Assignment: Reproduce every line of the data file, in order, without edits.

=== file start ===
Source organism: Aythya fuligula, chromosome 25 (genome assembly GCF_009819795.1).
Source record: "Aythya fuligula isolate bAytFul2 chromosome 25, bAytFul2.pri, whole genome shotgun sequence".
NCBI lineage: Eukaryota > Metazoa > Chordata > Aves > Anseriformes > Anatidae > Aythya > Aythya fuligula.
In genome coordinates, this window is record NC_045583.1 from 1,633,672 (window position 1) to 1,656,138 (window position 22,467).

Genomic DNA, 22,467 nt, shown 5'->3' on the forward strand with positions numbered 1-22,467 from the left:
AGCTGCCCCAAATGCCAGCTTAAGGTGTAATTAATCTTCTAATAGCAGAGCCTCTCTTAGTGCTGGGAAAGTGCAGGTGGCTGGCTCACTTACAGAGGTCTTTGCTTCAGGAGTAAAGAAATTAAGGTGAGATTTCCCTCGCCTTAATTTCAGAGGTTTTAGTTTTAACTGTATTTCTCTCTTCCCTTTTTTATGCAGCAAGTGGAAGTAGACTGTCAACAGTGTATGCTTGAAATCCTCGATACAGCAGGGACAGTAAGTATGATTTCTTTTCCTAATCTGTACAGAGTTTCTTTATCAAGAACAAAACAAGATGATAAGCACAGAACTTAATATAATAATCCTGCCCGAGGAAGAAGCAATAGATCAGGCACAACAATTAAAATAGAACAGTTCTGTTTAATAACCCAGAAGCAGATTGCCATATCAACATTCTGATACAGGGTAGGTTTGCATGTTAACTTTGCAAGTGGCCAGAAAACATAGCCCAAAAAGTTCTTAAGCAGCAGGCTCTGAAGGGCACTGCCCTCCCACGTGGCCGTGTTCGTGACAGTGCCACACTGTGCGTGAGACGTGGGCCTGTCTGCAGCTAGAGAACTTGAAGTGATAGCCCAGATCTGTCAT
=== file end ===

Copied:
Source organism: Aythya fuligula, chromosome 25 (genome assembly GCF_009819795.1).
Source record: "Aythya fuligula isolate bAytFul2 chromosome 25, bAytFul2.pri, whole genome shotgun sequence".
NCBI lineage: Eukaryota > Metazoa > Chordata > Aves > Anseriformes > Anatidae > Aythya > Aythya fuligula.
In genome coordinates, this window is record NC_045583.1 from 1,633,672 (window position 1) to 1,656,138 (window position 22,467).

Genomic DNA, 22,467 nt, shown 5'->3' on the forward strand with positions numbered 1-22,467 from the left:
AGCTGCCCCAAATGCCAGCTTAAGGTGTAATTAATCTTCTAATAGCAGAGCCTCTCTTAGTGCTGGGAAAGTGCAGGTGGCTGGCTCACTTACAGAGGTCTTTGCTTCAGGAGTAAAGAAATTAAGGTGAGATTTCCCTCGCCTTAATTTCAGAGGTTTTAGTTTTAACTGTATTTCTCTCTTCCCTTTTTTATGCAGCAAGTGGAAGTAGACTGTCAACAGTGTATGCTTGAAATCCTCGATACAGCAGGGACAGTAAGTATGATTTCTTTTCCTAATCTGTACAGAGTTTCTTTATCAAGAACAAAACAAGATGATAAGCACAGAACTTAATATAATAATCCTGCCCGAGGAAGAAGCAATAGATCAGGCACAACAATTAAAATAGAACAGTTCTGTTTAATAACCCAGAAGCAGATTGCCATATCAACATTCTGATACAGGGTAGGTTTGCATGTTAACTTTGCAAGTGGCCAGAAAACATAGCCCAAAAAGTTCTTAAGCAGCAGGCTCTGAAGGGCACTGCCCTCCCACGTGGCCGTGTTCGTGACAGTGCCACACTGTGCGTGAGACGTGGGCCTGTCTGCAGCTAGAGAACTTGAAGTGATAGCCCAGATCTGTCAT